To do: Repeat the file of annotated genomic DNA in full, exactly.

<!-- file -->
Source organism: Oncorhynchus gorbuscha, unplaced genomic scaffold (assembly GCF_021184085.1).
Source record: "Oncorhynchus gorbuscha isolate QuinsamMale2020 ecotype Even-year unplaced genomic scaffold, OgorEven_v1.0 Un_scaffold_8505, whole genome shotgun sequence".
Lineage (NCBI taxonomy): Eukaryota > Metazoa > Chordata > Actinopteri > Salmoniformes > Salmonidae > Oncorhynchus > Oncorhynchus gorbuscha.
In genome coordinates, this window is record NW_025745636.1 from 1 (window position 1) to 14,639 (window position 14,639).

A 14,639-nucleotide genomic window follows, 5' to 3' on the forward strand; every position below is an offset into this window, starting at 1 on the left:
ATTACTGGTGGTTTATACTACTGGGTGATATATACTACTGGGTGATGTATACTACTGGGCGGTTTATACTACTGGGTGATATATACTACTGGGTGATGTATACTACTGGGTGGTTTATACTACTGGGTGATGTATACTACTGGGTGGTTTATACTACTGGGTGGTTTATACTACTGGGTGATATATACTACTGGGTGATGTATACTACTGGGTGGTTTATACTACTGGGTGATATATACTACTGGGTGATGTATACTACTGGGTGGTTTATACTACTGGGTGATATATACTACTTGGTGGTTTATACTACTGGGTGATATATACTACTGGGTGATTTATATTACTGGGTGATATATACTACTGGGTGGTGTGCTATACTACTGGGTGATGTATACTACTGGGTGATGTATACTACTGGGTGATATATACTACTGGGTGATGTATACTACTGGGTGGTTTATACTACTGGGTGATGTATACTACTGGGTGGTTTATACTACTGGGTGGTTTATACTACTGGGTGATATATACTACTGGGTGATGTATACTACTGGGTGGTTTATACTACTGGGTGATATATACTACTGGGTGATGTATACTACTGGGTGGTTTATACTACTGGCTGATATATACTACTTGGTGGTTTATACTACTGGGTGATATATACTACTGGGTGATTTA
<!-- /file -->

Source organism: Oncorhynchus gorbuscha, unplaced genomic scaffold (assembly GCF_021184085.1).
Source record: "Oncorhynchus gorbuscha isolate QuinsamMale2020 ecotype Even-year unplaced genomic scaffold, OgorEven_v1.0 Un_scaffold_8505, whole genome shotgun sequence".
Lineage (NCBI taxonomy): Eukaryota > Metazoa > Chordata > Actinopteri > Salmoniformes > Salmonidae > Oncorhynchus > Oncorhynchus gorbuscha.
In genome coordinates, this window is record NW_025745636.1 from 1 (window position 1) to 14,639 (window position 14,639).

A 14,639-nucleotide genomic window follows, 5' to 3' on the forward strand; every position below is an offset into this window, starting at 1 on the left:
ATTACTGGTGGTTTATACTACTGGGTGATATATACTACTGGGTGATGTATACTACTGGGCGGTTTATACTACTGGGTGATATATACTACTGGGTGATGTATACTACTGGGTGGTTTATACTACTGGGTGATGTATACTACTGGGTGGTTTATACTACTGGGTGGTTTATACTACTGGGTGATATATACTACTGGGTGATGTATACTACTGGGTGGTTTATACTACTGGGTGATATATACTACTGGGTGATGTATACTACTGGGTGGTTTATACTACTGGGTGATATATACTACTTGGTGGTTTATACTACTGGGTGATATATACTACTGGGTGATTTATATTACTGGGTGATATATACTACTGGGTGGTGTGCTATACTACTGGGTGATGTATACTACTGGGTGATGTATACTACTGGGTGATATATACTACTGGGTGATGTATACTACTGGGTGGTTTATACTACTGGGTGATGTATACTACTGGGTGGTTTATACTACTGGGTGGTTTATACTACTGGGTGATATATACTACTGGGTGATGTATACTACTGGGTGGTTTATACTACTGGGTGATATATACTACTGGGTGATGTATACTACTGGGTGGTTTATACTACTGGCTGATATATACTACTTGGTGGTTTATACTACTGGGTGATATATACTACTGGGTGATTTA